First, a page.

Do you find yourself tremendously exhausted after a long work day, but then struggle to fall asleep? Do you find yourself tossing and turning, unable to turn your brain off? Constantly thinking of all the things you haven’t crossed off your to-do list yet? That makes two of us!
Because of the stressful time of year, the Kane County Regional Office of Education launched a 30 day self-care challenge in August, where one of the suggested activities was mindful meditation. I’ll admit that I’ve tried being “mindful” before through meditation, but didn’t really get anything out of it. However, I decided to give it another shot because I have struggled to not only fall asleep, but stay asleep.
Because I’m not an expert on meditation, I took someone’s advice on Twitter (Thanks, Lisa Skelly!!), and I used the Calm app to participate in a mindfulness meditation. It was a quick 10 minute session focused on alleviating anxiety through the focus on breathing. The description said it would help me clear my brain and fall asleep. So, I gave it a shot.
The 10 minutes went by much faster than I thought, and I have used the breathing technique shared in the meditation to clear my mind every single night. I find myself falling asleep easier, and when I do wake up in the middle of the night, I can calm my brain down through focusing on my breathing.
Prior to the intentional meditation I engaged in through the Calm app, I felt “mindfulness” was just another buzzword that people threw around. Feeling stressed? Be mindful! After all, what is mindfulness anyways?
According to Thomas Armstrong (2019) in Mindfulness in the Classroom: Strategies for Promoting Concentration, Compassion, and Calm: Strategies for Promoting Concentration, Compassion, and Calm, mindfulness is defined as the “intentional focus of one’s attention on the present moment in a nonjudgmental way” (p. 2). Taking a moment to be mindful can reduce stress, alleviate anxiety, increase resilience, enhance concentration, and improve overall mental health. Further, mindfulness practices “help short-circuit automatically activated associations from previous experiences having to do with age and race” (p. 50). This means engaging in mindfulness can help prevent our implicit biases related to differences from coming through our actions.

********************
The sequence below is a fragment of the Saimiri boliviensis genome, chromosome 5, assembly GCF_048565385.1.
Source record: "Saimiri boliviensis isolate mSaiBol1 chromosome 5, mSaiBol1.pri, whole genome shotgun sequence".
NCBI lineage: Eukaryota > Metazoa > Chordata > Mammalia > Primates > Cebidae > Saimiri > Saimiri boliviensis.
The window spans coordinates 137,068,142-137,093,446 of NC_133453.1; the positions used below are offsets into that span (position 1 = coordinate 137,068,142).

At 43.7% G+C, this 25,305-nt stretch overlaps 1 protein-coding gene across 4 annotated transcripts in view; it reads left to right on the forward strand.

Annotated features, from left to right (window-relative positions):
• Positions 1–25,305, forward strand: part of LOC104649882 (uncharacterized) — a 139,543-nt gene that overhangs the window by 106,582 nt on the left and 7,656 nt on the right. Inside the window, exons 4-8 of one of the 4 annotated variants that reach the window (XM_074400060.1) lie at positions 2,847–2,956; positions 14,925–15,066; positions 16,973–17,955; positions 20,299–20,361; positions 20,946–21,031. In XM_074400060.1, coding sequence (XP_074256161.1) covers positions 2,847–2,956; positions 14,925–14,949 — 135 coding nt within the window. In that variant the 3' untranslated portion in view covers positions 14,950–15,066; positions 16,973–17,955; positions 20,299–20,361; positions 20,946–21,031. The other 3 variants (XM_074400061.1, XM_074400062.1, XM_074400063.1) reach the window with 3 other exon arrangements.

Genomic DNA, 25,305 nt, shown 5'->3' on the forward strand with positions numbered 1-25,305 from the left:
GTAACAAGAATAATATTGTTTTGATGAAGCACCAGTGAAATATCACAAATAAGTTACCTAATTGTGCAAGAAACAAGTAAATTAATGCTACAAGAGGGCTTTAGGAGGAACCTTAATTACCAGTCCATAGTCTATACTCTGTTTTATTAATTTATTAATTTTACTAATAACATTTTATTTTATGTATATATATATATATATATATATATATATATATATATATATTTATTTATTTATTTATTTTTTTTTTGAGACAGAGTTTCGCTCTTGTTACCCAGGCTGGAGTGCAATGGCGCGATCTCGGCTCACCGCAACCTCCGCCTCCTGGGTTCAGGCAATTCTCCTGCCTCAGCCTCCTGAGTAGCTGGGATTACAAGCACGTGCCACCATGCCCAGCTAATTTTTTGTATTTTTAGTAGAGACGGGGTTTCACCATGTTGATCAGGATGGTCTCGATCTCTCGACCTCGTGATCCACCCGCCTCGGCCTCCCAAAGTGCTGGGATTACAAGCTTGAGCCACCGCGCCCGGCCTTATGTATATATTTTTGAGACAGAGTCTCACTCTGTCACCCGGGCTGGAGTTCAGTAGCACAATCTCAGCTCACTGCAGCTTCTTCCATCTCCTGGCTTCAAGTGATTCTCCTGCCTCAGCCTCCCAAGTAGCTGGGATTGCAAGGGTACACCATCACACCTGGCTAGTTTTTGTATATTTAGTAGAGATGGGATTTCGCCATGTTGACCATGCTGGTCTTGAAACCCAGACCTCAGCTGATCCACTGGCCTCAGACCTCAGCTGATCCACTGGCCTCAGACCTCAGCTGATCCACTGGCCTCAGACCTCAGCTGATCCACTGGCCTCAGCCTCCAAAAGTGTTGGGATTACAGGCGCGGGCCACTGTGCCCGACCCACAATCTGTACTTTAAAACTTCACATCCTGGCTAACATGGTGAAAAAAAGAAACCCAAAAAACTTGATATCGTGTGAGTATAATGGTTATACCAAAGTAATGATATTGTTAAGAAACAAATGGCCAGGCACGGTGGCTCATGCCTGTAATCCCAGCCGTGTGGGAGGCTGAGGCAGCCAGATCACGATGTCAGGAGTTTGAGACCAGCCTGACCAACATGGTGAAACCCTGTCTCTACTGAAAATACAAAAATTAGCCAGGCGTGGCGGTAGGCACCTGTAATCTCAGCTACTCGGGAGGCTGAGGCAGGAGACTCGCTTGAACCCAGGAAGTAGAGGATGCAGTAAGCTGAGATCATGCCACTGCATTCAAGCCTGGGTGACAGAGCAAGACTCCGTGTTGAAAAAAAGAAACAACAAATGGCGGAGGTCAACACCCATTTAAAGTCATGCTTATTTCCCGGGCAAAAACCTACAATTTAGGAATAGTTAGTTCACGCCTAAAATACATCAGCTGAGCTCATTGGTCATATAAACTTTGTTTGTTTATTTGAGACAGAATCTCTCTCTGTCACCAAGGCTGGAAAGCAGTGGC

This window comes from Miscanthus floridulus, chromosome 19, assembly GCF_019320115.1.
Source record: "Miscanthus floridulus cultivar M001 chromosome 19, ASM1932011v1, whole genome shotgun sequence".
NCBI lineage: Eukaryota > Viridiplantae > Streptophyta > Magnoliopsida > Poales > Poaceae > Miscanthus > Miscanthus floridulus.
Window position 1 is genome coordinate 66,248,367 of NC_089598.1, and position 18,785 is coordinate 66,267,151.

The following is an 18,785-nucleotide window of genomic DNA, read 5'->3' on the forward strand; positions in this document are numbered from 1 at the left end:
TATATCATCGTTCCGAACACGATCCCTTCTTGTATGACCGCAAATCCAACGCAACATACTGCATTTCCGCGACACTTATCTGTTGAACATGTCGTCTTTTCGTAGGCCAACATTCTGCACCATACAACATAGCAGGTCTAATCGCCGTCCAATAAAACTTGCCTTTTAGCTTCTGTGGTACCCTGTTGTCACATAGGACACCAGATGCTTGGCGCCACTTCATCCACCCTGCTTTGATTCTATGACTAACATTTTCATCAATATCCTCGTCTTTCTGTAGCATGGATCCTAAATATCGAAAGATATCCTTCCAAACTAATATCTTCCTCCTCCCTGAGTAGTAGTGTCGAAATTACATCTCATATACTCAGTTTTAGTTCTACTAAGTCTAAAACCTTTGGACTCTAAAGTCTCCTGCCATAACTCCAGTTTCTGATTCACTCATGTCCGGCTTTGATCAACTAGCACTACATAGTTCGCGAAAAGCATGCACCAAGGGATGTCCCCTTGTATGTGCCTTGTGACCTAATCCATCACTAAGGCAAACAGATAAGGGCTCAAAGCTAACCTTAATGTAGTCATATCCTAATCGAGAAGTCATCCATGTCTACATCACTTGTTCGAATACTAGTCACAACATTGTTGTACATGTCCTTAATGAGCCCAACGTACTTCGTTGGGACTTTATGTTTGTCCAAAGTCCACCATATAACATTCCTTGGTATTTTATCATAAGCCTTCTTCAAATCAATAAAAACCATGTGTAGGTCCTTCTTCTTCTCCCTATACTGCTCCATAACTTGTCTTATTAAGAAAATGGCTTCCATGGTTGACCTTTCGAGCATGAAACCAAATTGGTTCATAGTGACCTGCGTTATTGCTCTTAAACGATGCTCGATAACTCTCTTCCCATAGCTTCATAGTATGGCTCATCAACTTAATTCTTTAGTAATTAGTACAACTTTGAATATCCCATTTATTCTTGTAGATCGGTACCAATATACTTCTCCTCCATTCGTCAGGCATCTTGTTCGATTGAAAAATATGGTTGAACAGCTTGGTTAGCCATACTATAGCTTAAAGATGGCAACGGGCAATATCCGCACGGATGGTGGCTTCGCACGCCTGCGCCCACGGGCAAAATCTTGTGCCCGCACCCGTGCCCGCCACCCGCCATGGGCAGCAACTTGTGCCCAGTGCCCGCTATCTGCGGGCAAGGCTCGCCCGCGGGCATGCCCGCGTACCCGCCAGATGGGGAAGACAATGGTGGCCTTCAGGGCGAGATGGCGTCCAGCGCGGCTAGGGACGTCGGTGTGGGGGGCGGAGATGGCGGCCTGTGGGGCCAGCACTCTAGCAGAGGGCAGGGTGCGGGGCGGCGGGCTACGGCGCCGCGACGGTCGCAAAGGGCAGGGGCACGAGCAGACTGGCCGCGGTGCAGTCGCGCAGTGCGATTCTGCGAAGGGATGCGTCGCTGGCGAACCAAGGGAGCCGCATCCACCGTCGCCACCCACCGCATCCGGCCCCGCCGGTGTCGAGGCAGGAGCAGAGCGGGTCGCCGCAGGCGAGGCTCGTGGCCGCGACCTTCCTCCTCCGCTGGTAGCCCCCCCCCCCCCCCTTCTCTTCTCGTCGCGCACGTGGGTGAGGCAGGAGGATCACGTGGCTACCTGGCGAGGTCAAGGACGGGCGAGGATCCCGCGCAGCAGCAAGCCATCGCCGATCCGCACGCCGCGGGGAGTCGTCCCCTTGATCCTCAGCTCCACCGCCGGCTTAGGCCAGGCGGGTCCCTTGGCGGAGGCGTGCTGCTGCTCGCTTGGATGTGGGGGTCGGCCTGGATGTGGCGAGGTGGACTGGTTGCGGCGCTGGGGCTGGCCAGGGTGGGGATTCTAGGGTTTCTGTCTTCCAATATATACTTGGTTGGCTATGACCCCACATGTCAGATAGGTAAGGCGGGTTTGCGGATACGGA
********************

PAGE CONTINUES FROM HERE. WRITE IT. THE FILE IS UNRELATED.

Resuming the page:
It would seem that mindfulness is more than a buzzword, and during the pandemic, where many of us are feeling more stressed than ever, the idea of taking a moment to be mindful seems even more pertinent.
How can you start to incorporate mindfulness into your daily routine to reduce stress and improve your well-being? Armstrong (2019) provides a few suggestions on how to get started:
- Start small with 3-5 minute sessions of mindfulness.
- Select an activity that is already part of your routine and commit to being mindful during the activity (e.g., walking to your classroom/office, drinking coffee, driving to work, etc).
- Use your resources. The New York Times has an interactive meditation, and there are plenty of apps you can download to help you get started like Calm and Headspace.
- Have realistic expectations. The first time you engage in mindfulness you might not feel instantly relaxed. Over time, however, you will find that you become “calmer, less reactive, more focused, and acquire habits of mind that make your instructional day easier and more fulfilling” (p. 54).
What about our students? How can you start to incorporate mindfulness into your daily classroom routine to help reduce students’ stress and anxiety? Michael Ray in an Edutopia article provides a few suggestions on how to get started incorporating mindfulness with students:
- Share the benefits of mindfulness. Just like I thought mindfulness was just a buzzword, it’s important to share the science behind mindfulness to your students. Ray provides a great article to help explain the science in a student-friendly way.
- Model mindfulness. Share how you engage in mindfulness, and brainstorm ways students can embed mindfulness into their daily routine.
- Offer choice. Provide students with various examples of mindfulness, so they can choose which activity works best for them. Ray shares how his students love to engage in guided meditations through the Mindful Life Project.
How can you engage in intentional mindfulness this week to reduce stress and anxiety, improve resilience, increase concentration, and enhance the mental health of yourself, students, and colleagues?
Before you go, try a mini meditation from Headspace titled “Let Go of Stress.”
Jenna Moller – Professional Learning Coordinator